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Ed Ackerman Pittston Progresscv30ackermanp2Warren Ruda / The Citizens’ Voice

Working as I did on a Sunday newspaper from 1967 — when I was only 17 — through 1990, and again from 2000 to 2014, I was pretty much unavailable for social activities not only every single Saturday, but also every Friday night. It’s just the way it was.

And although I was the boss, the editor, during that second 14-year stint, I found myself working later on Friday than ever before. It was not unusual to leave the office at 11 p.m. Friday night and return before 8 a.m. the next morning.

The launch of Greater Pittston Progress delivered me from all that.

Among other things, it freed me to finally enjoy a Pittston City Second Friday Art Walk. I had missed the entire first year, passing up one invitation after another from my friend Billy Joyce to stop by his firm, Joyce insurance on Main Street, for a pre-walk cocktail. Fortunately, he kept me on the guest list and Mary Kay and I were sure to take him up on his offer for our first Second Friday two years ago.

We sipped a drink and shot the breeze, little of which was politics, thank God, with a delightful group for an hour or so and then accepted an offer from Charlie Sciandra to join him and his lovely wife Carol for dinner.

As the four of us strolled down Main Street we discussed our culinary options. Four came to mind: fine dining at Palazzo 53 across the street, burgers and beers at the trendy Tomato Bar around the corner, authentic Italian dishes at the Gramercy a few blocks away, or a seafood feast at Cooper’s down by the river.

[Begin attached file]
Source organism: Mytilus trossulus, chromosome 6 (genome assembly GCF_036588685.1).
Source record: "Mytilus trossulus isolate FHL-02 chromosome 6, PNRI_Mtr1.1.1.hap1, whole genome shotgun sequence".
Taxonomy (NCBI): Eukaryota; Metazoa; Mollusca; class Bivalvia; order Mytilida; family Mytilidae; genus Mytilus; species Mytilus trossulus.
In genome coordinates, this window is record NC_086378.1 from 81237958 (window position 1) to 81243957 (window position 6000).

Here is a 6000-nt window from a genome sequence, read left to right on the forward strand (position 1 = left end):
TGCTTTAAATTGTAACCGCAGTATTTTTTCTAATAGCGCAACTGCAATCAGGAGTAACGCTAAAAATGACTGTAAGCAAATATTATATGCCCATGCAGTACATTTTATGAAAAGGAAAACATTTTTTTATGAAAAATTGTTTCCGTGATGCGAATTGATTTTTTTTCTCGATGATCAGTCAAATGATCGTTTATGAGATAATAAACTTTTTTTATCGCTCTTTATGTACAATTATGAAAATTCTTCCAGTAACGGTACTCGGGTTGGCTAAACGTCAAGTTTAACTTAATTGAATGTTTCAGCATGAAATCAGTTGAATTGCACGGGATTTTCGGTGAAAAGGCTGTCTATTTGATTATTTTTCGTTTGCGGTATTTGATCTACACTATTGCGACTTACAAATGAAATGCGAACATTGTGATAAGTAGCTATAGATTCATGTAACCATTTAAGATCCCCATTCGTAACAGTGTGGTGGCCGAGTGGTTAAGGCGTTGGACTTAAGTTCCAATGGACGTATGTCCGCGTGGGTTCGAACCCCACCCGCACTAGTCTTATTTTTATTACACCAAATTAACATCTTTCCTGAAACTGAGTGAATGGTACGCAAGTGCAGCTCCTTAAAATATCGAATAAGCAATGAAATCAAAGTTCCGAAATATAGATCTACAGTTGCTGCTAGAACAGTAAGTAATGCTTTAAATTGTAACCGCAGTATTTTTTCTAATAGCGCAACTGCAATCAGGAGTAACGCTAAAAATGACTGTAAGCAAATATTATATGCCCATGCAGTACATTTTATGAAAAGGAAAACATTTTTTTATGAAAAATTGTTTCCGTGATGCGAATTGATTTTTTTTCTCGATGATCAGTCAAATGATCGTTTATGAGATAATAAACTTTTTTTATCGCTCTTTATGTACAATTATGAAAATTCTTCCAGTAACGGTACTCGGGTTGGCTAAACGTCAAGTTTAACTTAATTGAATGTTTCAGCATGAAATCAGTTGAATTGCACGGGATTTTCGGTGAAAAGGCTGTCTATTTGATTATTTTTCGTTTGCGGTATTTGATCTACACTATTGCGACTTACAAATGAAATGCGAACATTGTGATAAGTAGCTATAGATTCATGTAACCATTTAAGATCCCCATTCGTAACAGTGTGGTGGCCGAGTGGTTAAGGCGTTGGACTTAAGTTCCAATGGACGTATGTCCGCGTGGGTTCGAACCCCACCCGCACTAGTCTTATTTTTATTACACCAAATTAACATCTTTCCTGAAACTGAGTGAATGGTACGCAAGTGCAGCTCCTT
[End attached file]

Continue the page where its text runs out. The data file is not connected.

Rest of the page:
We were barely into the discussion, however, when we found ourselves in front of Majestic Lunch, which as its name suggests, is not typically open in the evening. It was for Second Friday, though, and that made our decision easy.

“Hot dogs?” I said, my eyebrows going up along with my voice.

It was unanimous.

We got in there just in time, too, because no sooner had we found the only empty booth in the place when half of Pittston showed up … and a good deal of former Pittston. You don’t come home for a visit without a stop at the Majestic.

Maybe the special had something to do with it: buy two hot dogs and get one free.

Now, the last thing Mary Kay and I needed was three hot dogs. But that didn’t stop us from ordering them. Truth is, I can probably eat four or five Majestic hot dogs without flinching, and with only a slight amount of guilt.

I cannot remember exactly but I think Charlie and Carol took the sensible route and got the three hot dog special to share. We didn’t judge them and hoped they didn’t judge us. I pointedly did not make eye contact as I sunk my teeth into my third.

The best way to consume a Majestic hot dog is with everything (mustard, their own special chili, and chopped onions), but on this night everything also included a ton of fun. As I said, it seemed half the town was there and that included the county district attorney bussing tables. Stephanie Salavantis is the granddaughter of Stanley and Nitsa Salavantis, who had run the Majestic since 1954.